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United States Department of Agriculture

Agricultural Research Service

Research Project: NUTRITION, OBESITY, CARDIOVASCULAR HEALTH AND GENOMICS

Location: Human Nutrition Research Center on Aging

Title: Association of vitamin B-6 status with inflammation, oxidative stress, and chronic inflammatory conditions: the Boston Puerto Rican Health Study

Authors
item Shen, Jian -
item Lai, Chao Qiang
item Mattei, Josiemer -
item Ordovas, Jose -
item Tucker, Katherine -

Submitted to: American Journal of Clinical Nutrition
Publication Type: Peer Reviewed Journal
Publication Acceptance Date: November 6, 2009
Publication Date: February 1, 2010
Citation: Shen, J., Lai, C., Mattei, J., Ordovas, J.M., Tucker, K.L. 2010. Association of vitamin B-6 status with inflammation, oxidative stress, and chronic inflammatory conditions: the Boston Puerto Rican Health Study. American Journal of Clinical Nutrition. 91(2):337-342.

Interpretive Summary: Vitamin B6 is a water-soluble vitamin and is part of the vitamin B complex group. Several forms of the vitamin are known, but pyridoxal phosphate (PLP) is the active form and is a cofactor in many reactions of amino acid metabolism, including transamination, deamination, and decarboxylation. PLP also is necessary for the enzymatic reaction governing the release of glucose from glycogen. Low vitamin B6 status has been linked to an increased risk of cardiovascular diseases. Our objective was to examine the association of vitamin B-6 status with markers of inflammation and oxidative stress. We used for this purpose Puerto Rican adults who were living in Massachusetts (n = 1205).strong dose-response relation of plasma PLP concentration. Our data show that low vitamin B6 concentrations are associated with inflammation, higher oxidative stress, and metabolic conditions in older Puerto Rican adults. Therefore, we conclude that vitamin B6 may influence cardiovascular disease risk and support the notion that nutritional status may influence the health disparities present in this population.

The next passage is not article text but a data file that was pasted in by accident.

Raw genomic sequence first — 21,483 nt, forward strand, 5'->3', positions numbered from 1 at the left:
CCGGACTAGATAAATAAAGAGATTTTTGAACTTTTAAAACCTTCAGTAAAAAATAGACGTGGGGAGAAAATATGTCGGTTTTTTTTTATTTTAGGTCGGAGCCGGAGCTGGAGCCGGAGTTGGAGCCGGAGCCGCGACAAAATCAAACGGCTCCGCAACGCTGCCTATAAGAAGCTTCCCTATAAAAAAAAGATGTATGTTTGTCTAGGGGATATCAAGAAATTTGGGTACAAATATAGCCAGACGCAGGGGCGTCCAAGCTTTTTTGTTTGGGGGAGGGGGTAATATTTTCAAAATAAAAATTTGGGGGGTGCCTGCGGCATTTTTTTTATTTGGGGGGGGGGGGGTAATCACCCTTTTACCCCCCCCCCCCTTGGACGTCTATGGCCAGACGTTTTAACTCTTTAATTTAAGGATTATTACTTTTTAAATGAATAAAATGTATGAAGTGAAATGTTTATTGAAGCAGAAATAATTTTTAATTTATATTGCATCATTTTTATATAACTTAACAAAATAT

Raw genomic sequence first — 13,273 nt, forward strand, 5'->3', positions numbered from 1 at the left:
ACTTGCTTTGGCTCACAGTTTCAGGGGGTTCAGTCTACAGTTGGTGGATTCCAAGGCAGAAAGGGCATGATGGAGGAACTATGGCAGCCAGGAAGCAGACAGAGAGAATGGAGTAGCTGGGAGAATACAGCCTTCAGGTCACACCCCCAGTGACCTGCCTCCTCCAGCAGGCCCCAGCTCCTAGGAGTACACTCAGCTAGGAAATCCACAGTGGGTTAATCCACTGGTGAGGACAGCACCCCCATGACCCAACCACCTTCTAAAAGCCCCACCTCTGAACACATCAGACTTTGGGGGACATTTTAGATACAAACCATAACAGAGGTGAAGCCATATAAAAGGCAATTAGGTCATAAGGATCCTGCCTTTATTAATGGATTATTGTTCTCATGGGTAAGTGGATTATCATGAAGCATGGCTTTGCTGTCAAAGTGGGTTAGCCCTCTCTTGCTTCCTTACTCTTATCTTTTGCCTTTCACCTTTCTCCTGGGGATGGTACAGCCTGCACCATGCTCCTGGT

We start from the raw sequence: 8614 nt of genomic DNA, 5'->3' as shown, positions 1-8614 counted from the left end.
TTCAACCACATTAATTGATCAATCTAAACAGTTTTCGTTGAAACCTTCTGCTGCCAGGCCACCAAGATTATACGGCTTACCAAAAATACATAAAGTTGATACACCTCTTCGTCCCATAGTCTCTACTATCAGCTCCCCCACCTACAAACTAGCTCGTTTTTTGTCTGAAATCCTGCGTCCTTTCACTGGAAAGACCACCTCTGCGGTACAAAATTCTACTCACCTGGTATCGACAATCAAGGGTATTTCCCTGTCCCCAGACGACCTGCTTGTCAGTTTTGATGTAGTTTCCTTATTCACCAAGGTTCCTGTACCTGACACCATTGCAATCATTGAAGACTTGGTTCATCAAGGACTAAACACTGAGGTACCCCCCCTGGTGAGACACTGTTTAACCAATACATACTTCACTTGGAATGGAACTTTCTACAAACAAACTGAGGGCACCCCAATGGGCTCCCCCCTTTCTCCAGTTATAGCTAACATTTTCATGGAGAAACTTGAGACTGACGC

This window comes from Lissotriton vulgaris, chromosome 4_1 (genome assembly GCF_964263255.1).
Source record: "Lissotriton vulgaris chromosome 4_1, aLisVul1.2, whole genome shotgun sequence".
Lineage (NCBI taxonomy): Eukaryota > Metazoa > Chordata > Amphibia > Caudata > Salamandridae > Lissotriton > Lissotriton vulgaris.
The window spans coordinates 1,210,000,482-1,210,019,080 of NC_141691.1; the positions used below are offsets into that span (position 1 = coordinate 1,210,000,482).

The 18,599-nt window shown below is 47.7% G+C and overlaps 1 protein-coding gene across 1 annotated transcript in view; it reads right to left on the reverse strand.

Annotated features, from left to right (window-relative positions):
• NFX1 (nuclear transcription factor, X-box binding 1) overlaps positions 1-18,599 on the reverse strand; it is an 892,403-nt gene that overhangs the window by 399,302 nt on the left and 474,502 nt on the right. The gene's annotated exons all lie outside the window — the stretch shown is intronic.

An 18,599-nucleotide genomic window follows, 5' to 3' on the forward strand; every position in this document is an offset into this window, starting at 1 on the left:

Technical Abstract: Background: Low vitamin B-6 status has been linked to an increased risk of cardiovascular diseases. The cardioprotective effects of vitamin B-6 independent of homocysteine suggest that additional mechanisms may be involved. Objective: Our objective was to examine the cross-sectional association of vitamin B-6 status with markers of inflammation and oxidative stress. Design: We measured plasma pyridoxal-5#-phosphate (PLP), Creactive protein (CRP), and an oxidative DNA damage marker, urinary 8-hydroxydeoxyguanosine (8-OHdG), in Puerto Rican adults who were living in Massachusetts (n = 1205, aged 45–75 y). Results: There was a strong dose-response relation of plasma PLP concentration with plasma CRP. Increasing quartiles of PLP were significantly associated with lower CRP concentrations (geometric means: 4.7, 3.6, 3.1, and 2.5 mg/L; P for trend , 0.0001) and with lower urinary 8-OHdG concentrations (geometric means: 124, 124, 117, and 108 ng/mg creatinine; P for trend: 0.025) after multivariate adjustment. These negative associations persisted after plasma homocysteine was controlled for. Plasma PLP concentrations were significantly correlated with plasma fasting glucose (r = 20.1, P = 0.0006), glycated hemoglobin (r = 20.08, P = 0.006), and homeostasis model assessment of b cell function (r = 0.082, P = 0.005). Metabolic syndrome, obesity, and diabetes were also significantly associated with low plasma PLP concentrations (P = 0.011, 0.0007, and 0.004, respectively). Conclusions: Low vitamin B-6 concentrations are associated with inflammation, higher oxidative stress, and metabolic conditions in older Puerto Rican adults. Our data suggest that vitamin B-6 may influence cardiovascular disease risk through mechanisms other than homocysteine and support the notion that nutritional status may influence the health disparities present in this population.

Last Modified: 9/10/2014
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